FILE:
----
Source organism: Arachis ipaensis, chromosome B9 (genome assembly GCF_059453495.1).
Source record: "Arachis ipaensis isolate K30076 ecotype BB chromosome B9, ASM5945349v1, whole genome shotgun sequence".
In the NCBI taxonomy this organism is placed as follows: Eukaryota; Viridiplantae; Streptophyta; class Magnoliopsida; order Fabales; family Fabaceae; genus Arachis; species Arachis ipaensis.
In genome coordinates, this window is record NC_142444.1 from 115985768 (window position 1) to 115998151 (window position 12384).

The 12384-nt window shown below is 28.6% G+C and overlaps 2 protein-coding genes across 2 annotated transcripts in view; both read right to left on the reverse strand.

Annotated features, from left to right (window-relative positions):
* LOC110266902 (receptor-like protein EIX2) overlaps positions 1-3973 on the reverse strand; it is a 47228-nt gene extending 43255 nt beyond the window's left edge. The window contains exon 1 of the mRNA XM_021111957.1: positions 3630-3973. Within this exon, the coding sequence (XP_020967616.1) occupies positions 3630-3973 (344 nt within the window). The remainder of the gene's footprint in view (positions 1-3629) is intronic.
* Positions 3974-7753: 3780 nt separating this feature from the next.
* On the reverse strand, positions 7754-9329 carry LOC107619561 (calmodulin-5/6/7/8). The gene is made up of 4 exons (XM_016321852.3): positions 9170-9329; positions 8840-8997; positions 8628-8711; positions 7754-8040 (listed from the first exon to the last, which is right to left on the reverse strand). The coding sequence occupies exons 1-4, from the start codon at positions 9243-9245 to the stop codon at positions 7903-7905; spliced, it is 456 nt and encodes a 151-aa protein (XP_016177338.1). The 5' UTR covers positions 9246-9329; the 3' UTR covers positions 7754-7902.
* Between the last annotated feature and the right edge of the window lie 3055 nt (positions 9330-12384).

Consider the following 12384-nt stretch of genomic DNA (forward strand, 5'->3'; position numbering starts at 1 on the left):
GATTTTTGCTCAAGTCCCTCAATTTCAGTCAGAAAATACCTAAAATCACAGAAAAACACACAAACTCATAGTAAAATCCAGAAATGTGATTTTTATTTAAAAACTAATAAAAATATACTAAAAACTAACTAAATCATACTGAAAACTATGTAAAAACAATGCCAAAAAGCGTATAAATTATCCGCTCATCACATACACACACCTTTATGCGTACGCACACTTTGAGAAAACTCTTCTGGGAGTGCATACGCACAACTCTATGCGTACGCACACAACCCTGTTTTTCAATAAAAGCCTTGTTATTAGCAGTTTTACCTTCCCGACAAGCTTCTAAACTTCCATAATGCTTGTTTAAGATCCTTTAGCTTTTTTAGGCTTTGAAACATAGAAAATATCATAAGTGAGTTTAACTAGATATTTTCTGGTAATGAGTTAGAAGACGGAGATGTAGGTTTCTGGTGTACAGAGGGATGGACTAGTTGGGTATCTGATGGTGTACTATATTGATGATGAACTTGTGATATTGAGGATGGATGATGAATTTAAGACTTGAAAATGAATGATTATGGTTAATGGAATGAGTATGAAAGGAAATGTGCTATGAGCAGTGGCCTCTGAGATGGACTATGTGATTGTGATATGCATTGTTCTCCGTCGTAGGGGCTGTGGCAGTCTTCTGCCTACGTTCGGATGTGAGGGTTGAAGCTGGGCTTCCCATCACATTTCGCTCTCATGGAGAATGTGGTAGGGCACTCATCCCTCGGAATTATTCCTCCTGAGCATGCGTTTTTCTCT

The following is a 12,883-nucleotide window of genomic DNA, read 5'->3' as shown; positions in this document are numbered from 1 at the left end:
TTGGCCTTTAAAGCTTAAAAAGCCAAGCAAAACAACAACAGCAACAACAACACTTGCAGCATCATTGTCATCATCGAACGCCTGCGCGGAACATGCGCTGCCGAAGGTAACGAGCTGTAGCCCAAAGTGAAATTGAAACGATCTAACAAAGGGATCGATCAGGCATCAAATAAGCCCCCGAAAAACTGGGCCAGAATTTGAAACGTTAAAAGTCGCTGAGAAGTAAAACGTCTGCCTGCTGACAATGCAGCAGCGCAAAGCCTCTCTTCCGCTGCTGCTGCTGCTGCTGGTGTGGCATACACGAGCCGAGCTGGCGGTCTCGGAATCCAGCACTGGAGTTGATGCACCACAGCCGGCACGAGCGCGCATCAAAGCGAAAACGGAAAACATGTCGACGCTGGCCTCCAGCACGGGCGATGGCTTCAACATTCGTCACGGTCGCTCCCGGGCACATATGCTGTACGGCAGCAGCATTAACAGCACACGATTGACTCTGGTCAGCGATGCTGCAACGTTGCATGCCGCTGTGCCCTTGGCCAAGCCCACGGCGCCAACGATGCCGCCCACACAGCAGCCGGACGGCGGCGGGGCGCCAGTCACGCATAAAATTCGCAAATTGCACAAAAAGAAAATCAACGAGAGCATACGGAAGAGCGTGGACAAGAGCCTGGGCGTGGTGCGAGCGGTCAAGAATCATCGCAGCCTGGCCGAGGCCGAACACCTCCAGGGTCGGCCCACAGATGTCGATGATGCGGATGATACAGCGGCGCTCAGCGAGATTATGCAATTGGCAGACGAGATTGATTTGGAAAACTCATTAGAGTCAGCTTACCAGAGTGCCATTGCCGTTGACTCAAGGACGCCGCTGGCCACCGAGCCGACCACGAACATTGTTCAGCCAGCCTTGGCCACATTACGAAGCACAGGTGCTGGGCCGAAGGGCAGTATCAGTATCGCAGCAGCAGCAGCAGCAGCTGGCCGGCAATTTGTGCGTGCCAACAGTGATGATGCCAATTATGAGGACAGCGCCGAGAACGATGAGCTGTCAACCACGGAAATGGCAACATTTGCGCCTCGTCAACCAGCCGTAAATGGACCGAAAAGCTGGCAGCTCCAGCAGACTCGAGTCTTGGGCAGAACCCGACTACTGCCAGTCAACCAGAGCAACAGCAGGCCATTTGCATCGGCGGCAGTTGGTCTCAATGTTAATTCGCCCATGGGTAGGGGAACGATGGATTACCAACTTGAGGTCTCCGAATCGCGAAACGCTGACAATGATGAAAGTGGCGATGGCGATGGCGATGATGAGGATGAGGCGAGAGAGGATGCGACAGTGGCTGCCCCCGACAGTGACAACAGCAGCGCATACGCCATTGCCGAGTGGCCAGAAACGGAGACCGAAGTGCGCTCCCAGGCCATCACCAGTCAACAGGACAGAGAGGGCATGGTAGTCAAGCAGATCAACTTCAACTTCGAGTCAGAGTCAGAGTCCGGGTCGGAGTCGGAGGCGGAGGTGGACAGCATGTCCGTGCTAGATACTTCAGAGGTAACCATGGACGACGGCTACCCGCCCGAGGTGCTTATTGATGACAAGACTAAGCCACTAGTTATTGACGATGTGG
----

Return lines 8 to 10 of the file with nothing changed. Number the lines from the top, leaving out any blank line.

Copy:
* Positions 3974-7753: 3780 nt separating this feature from the next.
* On the reverse strand, positions 7754-9329 carry LOC107619561 (calmodulin-5/6/7/8). The gene is made up of 4 exons (XM_016321852.3): positions 9170-9329; positions 8840-8997; positions 8628-8711; positions 7754-8040 (listed from the first exon to the last, which is right to left on the reverse strand). The coding sequence occupies exons 1-4, from the start codon at positions 9243-9245 to the stop codon at positions 7903-7905; spliced, it is 456 nt and encodes a 151-aa protein (XP_016177338.1). The 5' UTR covers positions 9246-9329; the 3' UTR covers positions 7754-7902.
* Between the last annotated feature and the right edge of the window lie 3055 nt (positions 9330-12384).